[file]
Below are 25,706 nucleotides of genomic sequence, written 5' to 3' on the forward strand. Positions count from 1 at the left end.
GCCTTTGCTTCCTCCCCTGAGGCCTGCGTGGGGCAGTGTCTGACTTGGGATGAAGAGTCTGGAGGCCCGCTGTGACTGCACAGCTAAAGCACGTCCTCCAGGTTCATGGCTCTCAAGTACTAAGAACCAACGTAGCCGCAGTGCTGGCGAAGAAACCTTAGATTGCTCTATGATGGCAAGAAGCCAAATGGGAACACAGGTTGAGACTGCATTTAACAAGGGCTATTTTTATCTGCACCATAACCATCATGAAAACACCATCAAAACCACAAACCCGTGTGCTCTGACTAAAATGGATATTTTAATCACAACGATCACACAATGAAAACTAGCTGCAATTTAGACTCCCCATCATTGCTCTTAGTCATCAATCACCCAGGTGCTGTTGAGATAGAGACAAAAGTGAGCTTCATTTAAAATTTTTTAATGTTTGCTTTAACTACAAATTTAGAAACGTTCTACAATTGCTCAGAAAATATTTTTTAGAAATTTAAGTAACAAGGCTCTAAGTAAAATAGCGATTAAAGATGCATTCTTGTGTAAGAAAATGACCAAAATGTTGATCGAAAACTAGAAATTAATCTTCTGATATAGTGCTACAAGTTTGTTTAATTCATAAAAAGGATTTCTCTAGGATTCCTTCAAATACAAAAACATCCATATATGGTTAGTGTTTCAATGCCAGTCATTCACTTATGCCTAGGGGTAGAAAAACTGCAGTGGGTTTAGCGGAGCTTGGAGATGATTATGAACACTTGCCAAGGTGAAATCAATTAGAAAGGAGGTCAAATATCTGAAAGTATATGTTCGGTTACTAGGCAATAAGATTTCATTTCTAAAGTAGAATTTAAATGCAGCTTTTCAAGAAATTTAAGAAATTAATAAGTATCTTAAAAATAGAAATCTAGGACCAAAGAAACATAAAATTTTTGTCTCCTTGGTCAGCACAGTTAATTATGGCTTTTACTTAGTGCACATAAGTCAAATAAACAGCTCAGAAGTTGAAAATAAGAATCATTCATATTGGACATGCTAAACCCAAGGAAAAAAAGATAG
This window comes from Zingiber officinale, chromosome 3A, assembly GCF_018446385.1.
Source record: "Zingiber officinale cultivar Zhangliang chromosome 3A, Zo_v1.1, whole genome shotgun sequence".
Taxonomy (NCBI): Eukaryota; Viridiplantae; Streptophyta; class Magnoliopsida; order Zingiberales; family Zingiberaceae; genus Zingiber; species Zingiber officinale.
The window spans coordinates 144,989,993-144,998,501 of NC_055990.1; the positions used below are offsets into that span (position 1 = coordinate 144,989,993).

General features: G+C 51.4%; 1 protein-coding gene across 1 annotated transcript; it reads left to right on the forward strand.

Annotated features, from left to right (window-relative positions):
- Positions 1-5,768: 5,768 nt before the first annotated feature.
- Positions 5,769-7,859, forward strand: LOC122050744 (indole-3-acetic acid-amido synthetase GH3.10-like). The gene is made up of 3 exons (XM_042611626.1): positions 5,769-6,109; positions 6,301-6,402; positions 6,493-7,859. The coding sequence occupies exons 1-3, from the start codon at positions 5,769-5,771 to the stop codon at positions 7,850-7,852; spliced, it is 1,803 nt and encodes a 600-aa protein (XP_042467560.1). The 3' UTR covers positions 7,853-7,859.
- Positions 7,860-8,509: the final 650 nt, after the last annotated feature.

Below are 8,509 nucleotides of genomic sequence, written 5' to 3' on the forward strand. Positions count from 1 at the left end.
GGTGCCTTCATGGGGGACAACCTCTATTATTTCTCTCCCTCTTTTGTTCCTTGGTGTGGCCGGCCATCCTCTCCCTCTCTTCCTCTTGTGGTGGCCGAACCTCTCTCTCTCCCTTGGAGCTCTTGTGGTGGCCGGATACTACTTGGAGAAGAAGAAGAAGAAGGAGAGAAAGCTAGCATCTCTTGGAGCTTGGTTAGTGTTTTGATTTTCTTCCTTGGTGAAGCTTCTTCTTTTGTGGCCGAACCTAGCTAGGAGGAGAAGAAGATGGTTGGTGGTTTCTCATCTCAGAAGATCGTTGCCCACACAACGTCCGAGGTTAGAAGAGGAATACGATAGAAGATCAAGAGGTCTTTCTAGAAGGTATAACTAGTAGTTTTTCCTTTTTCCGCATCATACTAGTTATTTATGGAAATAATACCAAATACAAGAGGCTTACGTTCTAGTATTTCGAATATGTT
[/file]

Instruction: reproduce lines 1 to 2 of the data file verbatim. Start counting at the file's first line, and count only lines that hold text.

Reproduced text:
Below are 25,706 nucleotides of genomic sequence, written 5' to 3' on the forward strand. Positions count from 1 at the left end.
GCCTTTGCTTCCTCCCCTGAGGCCTGCGTGGGGCAGTGTCTGACTTGGGATGAAGAGTCTGGAGGCCCGCTGTGACTGCACAGCTAAAGCACGTCCTCCAGGTTCATGGCTCTCAAGTACTAAGAACCAACGTAGCCGCAGTGCTGGCGAAGAAACCTTAGATTGCTCTATGATGGCAAGAAGCCAAATGGGAACACAGGTTGAGACTGCATTTAACAAGGGCTATTTTTATCTGCACCATAACCATCATGAAAACACCATCAAAACCACAAACCCGTGTGCTCTGACTAAAATGGATATTTTAATCACAACGATCACACAATGAAAACTAGCTGCAATTTAGACTCCCCATCATTGCTCTTAGTCATCAATCACCCAGGTGCTGTTGAGATAGAGACAAAAGTGAGCTTCATTTAAAATTTTTTAATGTTTGCTTTAACTACAAATTTAGAAACGTTCTACAATTGCTCAGAAAATATTTTTTAGAAATTTAAGTAACAAGGCTCTAAGTAAAATAGCGATTAAAGATGCATTCTTGTGTAAGAAAATGACCAAAATGTTGATCGAAAACTAGAAATTAATCTTCTGATATAGTGCTACAAGTTTGTTTAATTCATAAAAAGGATTTCTCTAGGATTCCTTCAAATACAAAAACATCCATATATGGTTAGTGTTTCAATGCCAGTCATTCACTTATGCCTAGGGGTAGAAAAACTGCAGTGGGTTTAGCGGAGCTTGGAGATGATTATGAACACTTGCCAAGGTGAAATCAATTAGAAAGGAGGTCAAATATCTGAAAGTATATGTTCGGTTACTAGGCAATAAGATTTCATTTCTAAAGTAGAATTTAAATGCAGCTTTTCAAGAAATTTAAGAAATTAATAAGTATCTTAAAAATAGAAATCTAGGACCAAAGAAACATAAAATTTTTGTCTCCTTGGTCAGCACAGTTAATTATGGCTTTTACTTAGTGCACATAAGTCAAATAAACAGCTCAGAAGTTGAAAATAAGAATCATTCATATTGGACATGCTAAACCCAAGGAAAAAAAGATAG